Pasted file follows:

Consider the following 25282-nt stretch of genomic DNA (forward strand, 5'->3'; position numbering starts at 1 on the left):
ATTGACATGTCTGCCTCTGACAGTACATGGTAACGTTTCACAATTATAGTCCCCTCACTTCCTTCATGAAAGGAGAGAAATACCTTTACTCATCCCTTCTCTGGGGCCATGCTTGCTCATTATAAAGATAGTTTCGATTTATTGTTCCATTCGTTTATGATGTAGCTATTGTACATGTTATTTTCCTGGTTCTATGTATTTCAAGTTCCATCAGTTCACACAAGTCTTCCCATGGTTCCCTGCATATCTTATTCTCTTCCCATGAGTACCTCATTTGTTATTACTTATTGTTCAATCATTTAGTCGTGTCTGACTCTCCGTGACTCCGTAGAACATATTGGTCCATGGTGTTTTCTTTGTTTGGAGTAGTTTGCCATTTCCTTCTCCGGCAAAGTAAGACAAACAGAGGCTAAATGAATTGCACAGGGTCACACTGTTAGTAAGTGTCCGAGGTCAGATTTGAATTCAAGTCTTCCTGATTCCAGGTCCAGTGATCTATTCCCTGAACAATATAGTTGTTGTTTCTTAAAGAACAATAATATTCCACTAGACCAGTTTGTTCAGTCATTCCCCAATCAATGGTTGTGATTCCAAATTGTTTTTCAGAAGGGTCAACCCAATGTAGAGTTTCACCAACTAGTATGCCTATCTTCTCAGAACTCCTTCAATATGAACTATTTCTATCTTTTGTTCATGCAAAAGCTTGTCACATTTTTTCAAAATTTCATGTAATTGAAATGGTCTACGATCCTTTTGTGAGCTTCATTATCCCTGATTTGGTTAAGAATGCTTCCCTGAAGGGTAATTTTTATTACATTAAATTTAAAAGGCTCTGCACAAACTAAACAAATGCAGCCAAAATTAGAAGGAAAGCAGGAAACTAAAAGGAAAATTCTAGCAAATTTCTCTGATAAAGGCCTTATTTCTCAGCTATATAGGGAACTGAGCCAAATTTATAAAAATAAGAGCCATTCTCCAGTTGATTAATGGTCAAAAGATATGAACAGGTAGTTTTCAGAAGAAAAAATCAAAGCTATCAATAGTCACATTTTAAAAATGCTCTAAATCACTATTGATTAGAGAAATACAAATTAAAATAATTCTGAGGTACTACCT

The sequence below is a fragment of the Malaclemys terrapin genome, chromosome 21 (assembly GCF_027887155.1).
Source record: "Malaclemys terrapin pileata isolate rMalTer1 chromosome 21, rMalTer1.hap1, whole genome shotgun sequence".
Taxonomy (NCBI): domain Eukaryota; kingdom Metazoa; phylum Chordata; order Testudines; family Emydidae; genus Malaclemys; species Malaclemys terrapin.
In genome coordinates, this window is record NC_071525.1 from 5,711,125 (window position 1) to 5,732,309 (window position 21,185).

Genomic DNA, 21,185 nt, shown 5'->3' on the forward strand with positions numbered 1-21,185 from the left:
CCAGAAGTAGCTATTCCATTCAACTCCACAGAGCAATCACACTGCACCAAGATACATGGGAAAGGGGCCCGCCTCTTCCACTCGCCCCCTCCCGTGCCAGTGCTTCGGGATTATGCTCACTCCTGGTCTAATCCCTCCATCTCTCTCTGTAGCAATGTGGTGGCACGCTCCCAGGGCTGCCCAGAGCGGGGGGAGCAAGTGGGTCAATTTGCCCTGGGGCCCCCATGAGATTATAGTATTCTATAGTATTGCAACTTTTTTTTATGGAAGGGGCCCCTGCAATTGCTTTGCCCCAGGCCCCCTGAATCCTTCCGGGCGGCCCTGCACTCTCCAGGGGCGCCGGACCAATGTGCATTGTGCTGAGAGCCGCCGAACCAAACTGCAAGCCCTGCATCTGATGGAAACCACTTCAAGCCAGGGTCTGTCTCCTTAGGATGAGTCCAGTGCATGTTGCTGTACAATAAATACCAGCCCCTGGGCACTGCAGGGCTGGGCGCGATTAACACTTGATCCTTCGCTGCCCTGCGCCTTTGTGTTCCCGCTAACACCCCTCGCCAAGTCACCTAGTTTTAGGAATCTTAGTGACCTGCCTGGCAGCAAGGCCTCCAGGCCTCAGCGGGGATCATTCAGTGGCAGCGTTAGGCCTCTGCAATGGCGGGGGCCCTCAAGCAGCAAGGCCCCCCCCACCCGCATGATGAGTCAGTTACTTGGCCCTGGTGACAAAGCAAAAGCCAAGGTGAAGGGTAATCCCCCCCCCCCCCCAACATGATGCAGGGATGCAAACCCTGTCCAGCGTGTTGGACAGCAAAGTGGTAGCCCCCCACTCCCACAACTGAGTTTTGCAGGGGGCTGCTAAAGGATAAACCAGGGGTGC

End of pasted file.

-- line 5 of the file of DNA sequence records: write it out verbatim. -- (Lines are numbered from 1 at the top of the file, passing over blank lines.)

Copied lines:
Taxonomy (NCBI): domain Eukaryota; kingdom Metazoa; phylum Chordata; order Testudines; family Emydidae; genus Malaclemys; species Malaclemys terrapin.